I have trained myself to cherish professional JOMO, the joy of missing out, in order to counteract business FOMO. More specifically, I develop short-, medium-, and long-term goals that professional decisions must fulfill. While entrepreneurs face many great opportunities in the market, the best practice is to discipline yourself to only enter business agreements that advance business goals. I like to support partners and acquaintances, celebrating their successes when they host events, but I’ve learned to minimize commitments that don’t serve the greater mission of my organization.

Thomas Yuan, Sanebox

Give Yourself Permission To Say No Sometimes

FOMO is a common problem for people who run businesses. There are so many opportunities and choices, that it can be hard to know which ones are the best for you and your business. I’ve found that one of the most helpful things is to have a strategy and stick to it, even if it means passing up some opportunities. If you’re always looking out for something new, you’ll never get anything done and you’ll lose track of what’s important. I think it’s important not to let FOMO take over your life — you have to give yourself permission to say “no” sometimes!

Chad Rubin, Profasee

Look at How Far You’ve Come

When you’re running a business, keeping track of your peers’ achievements becomes unavoidable. However, it’s important to not let this derail or demotivate you. If you find yourself making comparisons and feeling insecure, take a moment to examine how far you’ve come. Although it’s easy to lose track of your achievements and focus on another’s, try to remember that everyone’s journey comes with its own risks and rewards. Their success doesn’t imply your failure and you still have an amazing journey ahead of you.

Chris Roth, Highline Wellness

Be Prepared Always

One way to avoid FOMO while running a business is to always be prepared. The ability to time travel and see into the future would solve a lot of business problems when it comes to business-related FOMO. If you knew a particular event was coming up well in advance, you’d be able to prepare for it and improve your overall profitability. Not planning in advance can cause businesses to miss out on opportunities completely while their competitors take in all the profits.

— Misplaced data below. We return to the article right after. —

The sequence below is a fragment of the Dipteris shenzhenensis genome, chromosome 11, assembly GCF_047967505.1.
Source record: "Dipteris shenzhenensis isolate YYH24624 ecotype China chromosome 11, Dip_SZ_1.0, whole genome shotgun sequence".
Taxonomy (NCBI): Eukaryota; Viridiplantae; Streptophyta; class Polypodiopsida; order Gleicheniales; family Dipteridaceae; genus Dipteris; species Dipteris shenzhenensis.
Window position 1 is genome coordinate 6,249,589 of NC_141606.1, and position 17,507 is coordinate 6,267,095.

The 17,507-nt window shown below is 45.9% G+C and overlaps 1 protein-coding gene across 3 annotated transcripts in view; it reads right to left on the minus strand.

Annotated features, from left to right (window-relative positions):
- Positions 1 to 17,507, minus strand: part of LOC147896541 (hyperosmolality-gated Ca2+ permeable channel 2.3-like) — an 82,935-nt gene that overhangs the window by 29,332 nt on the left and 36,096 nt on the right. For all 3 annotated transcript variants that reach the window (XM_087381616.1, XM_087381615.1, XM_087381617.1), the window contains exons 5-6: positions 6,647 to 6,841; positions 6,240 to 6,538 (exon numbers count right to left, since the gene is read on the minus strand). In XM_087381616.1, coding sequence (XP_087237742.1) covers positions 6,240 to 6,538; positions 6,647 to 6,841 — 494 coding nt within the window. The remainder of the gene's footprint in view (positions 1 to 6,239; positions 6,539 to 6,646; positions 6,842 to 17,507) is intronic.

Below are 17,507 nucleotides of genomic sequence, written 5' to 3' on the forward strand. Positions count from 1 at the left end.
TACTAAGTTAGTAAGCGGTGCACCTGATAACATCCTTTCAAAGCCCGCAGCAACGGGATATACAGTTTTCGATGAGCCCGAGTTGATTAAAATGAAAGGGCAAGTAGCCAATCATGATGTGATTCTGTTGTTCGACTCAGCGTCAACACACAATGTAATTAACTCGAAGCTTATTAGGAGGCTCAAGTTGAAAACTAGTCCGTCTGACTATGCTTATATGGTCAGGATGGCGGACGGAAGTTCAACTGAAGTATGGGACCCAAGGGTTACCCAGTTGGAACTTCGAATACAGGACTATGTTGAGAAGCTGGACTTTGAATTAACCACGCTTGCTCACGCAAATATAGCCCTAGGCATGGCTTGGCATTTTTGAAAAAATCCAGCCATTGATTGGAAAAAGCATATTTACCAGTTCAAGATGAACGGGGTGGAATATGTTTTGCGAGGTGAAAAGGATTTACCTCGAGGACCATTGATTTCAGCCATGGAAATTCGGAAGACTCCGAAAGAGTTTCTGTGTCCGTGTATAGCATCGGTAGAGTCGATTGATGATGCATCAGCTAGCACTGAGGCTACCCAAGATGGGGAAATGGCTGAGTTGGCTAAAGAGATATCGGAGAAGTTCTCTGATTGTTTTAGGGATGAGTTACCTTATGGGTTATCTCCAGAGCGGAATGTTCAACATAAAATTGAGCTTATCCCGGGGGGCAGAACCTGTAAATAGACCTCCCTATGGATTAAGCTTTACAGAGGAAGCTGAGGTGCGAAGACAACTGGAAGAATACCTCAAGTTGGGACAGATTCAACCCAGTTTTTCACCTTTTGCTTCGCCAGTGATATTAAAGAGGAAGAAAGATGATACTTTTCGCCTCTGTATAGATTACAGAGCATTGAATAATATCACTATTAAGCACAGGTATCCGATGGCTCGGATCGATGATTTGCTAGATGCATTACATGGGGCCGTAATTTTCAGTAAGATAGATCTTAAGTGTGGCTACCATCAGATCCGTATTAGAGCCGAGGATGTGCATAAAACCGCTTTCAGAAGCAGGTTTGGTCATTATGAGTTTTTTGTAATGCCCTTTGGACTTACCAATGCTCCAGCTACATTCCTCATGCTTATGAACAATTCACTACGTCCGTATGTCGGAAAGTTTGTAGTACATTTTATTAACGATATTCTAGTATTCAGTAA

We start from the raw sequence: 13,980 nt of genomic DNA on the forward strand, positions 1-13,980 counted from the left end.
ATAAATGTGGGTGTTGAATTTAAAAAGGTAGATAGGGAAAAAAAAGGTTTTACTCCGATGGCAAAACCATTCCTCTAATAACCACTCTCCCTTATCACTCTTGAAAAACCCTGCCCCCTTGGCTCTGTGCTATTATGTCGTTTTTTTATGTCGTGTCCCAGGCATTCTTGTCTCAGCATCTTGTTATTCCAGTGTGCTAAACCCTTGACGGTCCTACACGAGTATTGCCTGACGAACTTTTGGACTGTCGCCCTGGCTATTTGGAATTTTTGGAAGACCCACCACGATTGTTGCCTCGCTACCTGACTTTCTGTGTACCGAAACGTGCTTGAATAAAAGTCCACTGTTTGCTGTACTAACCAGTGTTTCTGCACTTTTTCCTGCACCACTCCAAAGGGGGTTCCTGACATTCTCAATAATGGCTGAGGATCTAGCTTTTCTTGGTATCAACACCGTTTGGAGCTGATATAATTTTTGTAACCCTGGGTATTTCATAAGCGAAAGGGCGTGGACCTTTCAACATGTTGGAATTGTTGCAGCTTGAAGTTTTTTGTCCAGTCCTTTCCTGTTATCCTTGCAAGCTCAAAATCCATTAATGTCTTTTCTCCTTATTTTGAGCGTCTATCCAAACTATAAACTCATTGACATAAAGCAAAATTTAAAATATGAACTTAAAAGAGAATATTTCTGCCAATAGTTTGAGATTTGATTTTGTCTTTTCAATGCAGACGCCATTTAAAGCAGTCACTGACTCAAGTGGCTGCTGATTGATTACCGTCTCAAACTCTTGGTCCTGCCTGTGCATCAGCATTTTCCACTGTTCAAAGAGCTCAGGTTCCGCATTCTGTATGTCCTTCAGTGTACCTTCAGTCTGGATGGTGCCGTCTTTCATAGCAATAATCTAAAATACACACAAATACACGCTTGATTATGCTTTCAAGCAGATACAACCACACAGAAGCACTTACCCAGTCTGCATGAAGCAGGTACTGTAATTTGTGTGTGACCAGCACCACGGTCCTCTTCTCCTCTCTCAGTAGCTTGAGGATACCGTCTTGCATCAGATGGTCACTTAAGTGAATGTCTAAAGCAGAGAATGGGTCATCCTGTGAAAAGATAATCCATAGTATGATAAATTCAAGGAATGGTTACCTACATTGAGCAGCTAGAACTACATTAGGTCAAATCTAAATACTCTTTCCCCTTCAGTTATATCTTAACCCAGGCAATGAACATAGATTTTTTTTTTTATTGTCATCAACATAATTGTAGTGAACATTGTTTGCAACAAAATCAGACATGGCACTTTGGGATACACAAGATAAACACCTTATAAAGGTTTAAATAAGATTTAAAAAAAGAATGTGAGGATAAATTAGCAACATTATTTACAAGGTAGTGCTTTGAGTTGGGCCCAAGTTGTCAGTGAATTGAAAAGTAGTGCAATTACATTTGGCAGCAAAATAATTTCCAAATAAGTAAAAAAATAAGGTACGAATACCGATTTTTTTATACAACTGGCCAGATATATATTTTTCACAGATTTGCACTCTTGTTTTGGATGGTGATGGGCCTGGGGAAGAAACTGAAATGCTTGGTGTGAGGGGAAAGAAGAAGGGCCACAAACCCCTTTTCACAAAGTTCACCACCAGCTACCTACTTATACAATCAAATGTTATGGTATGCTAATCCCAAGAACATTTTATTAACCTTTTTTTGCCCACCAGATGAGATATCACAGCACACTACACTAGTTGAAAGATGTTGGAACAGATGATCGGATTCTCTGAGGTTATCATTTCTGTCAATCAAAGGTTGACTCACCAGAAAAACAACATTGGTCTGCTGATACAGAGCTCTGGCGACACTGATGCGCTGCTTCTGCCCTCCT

Businesses need to predict and foresee events and start planning early which means they’ll be prepared and organized before an event really impacts them. Planning and trusting yourself will help you gain the confidence that you are growing your business at your own pace. Dig deep and try to find out why the feelings of FOMO are coming up and do some mindset work around overcoming that.

Maneesh Sharma, Donorbox

Keep Your End Goal in Mind

When we keep the end goal in mind, we can ask ourselves, does this opportunity move me closer to my goal? If not, it needs to be put on hold. You can have a running list of these ideas that you could revisit at a later date but not until you have accomplished what you set out to accomplish for the day, week, month etc. The first journal I created was for the small business owner who couldn’t focus. Planning ahead and knowing exactly when and what you will be doing helps.

I find when business owners don’t do this,  they have time to think about what they perceive as missing out on. Use a planner/journal to map out what you are doing. Perform a time audit to ensure you are using your time effectively and know where you are spending your time. Work in the areas that give the biggest return on investment so that you are making progress. The key is to keep busy enough where you are moving the needle forward without worrying that you are missing out on other opportunities.

Sharon McLaughlin, Mind Lull